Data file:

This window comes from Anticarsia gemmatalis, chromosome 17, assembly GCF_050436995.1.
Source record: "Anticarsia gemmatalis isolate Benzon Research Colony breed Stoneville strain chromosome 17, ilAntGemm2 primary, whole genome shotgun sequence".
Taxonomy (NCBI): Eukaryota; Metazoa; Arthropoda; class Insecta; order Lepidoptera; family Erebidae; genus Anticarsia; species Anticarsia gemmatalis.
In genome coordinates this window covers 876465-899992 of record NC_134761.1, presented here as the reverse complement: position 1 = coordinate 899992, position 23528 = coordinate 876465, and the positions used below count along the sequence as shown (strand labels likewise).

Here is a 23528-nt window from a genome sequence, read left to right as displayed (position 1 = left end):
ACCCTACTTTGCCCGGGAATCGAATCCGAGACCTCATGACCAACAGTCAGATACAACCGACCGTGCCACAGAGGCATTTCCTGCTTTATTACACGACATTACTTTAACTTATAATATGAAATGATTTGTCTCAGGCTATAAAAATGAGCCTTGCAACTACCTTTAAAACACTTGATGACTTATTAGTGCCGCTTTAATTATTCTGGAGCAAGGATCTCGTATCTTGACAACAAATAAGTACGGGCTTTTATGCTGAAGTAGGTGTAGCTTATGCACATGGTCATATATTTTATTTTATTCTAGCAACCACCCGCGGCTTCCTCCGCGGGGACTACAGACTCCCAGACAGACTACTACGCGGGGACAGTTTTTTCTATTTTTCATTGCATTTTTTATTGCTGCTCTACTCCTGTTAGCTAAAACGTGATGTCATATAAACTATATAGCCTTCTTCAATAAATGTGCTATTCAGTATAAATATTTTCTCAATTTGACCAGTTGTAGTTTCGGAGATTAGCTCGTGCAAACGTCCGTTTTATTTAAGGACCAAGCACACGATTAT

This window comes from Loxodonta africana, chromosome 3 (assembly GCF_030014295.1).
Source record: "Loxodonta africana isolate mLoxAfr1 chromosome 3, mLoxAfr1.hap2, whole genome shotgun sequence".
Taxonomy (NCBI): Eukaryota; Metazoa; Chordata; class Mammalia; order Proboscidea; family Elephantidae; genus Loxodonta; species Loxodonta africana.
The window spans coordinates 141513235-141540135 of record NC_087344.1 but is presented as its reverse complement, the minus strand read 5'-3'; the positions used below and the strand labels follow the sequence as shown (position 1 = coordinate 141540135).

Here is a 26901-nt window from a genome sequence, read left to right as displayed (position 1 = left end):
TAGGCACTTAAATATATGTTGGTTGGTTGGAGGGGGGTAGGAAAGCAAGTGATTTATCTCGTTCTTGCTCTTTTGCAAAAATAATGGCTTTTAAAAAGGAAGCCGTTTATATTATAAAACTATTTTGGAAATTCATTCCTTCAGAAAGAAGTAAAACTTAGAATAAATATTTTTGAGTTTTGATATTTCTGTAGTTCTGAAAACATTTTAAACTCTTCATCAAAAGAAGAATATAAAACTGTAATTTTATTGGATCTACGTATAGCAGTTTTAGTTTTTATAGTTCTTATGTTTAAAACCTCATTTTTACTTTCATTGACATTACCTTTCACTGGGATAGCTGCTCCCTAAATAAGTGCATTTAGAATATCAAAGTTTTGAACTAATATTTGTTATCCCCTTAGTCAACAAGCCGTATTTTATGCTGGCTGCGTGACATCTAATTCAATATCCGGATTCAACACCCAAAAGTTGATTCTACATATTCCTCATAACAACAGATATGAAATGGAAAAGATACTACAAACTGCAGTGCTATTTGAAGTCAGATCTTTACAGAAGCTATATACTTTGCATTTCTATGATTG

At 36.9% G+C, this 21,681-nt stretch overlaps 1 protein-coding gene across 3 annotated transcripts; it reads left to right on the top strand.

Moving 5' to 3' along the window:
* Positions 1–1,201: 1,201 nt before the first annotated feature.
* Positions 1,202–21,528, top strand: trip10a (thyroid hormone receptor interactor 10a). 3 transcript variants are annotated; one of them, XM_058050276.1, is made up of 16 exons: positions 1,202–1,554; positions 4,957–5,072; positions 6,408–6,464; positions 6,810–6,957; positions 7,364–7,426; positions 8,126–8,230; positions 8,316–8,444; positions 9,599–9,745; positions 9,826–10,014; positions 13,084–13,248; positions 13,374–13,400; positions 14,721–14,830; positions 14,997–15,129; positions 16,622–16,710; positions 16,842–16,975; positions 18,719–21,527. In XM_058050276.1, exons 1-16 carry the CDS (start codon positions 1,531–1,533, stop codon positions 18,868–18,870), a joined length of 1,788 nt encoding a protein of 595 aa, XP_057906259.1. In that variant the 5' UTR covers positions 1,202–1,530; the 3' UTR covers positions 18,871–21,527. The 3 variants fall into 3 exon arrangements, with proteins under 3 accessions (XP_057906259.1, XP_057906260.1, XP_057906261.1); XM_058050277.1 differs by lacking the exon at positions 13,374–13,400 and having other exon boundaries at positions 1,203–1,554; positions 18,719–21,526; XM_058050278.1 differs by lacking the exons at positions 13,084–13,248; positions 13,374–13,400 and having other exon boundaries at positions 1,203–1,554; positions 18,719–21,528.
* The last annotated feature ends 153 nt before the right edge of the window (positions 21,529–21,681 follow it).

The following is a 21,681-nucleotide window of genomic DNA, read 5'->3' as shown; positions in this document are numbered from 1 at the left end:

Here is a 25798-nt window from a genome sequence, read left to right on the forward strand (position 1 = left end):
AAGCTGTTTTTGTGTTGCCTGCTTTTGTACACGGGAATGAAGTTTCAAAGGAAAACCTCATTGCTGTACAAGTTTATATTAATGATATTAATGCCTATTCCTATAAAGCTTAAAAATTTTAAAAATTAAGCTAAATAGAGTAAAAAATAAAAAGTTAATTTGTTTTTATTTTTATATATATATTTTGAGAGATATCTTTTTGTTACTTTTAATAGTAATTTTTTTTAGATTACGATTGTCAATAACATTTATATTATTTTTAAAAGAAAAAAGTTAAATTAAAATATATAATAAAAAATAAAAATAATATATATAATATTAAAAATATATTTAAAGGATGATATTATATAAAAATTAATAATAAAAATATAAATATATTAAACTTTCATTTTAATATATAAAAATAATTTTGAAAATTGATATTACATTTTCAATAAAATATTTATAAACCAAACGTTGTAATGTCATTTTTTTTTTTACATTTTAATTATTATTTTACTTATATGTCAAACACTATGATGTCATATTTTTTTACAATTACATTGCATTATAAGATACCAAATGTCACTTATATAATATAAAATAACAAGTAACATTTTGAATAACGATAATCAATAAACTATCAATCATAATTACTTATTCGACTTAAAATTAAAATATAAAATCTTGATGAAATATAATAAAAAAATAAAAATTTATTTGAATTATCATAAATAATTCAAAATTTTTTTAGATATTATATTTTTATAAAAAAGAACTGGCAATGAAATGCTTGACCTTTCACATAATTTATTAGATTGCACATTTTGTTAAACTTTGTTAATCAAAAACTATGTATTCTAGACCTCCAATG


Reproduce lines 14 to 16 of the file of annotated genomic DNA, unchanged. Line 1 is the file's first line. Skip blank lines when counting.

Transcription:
Moving 5' to 3' along the window:
* Positions 1–1,201: 1,201 nt before the first annotated feature.
* Positions 1,202–21,528, top strand: trip10a (thyroid hormone receptor interactor 10a). 3 transcript variants are annotated; one of them, XM_058050276.1, is made up of 16 exons: positions 1,202–1,554; positions 4,957–5,072; positions 6,408–6,464; positions 6,810–6,957; positions 7,364–7,426; positions 8,126–8,230; positions 8,316–8,444; positions 9,599–9,745; positions 9,826–10,014; positions 13,084–13,248; positions 13,374–13,400; positions 14,721–14,830; positions 14,997–15,129; positions 16,622–16,710; positions 16,842–16,975; positions 18,719–21,527. In XM_058050276.1, exons 1-16 carry the CDS (start codon positions 1,531–1,533, stop codon positions 18,868–18,870), a joined length of 1,788 nt encoding a protein of 595 aa, XP_057906259.1. In that variant the 5' UTR covers positions 1,202–1,530; the 3' UTR covers positions 18,871–21,527. The 3 variants fall into 3 exon arrangements, with proteins under 3 accessions (XP_057906259.1, XP_057906260.1, XP_057906261.1); XM_058050277.1 differs by lacking the exon at positions 13,374–13,400 and having other exon boundaries at positions 1,203–1,554; positions 18,719–21,526; XM_058050278.1 differs by lacking the exons at positions 13,084–13,248; positions 13,374–13,400 and having other exon boundaries at positions 1,203–1,554; positions 18,719–21,528.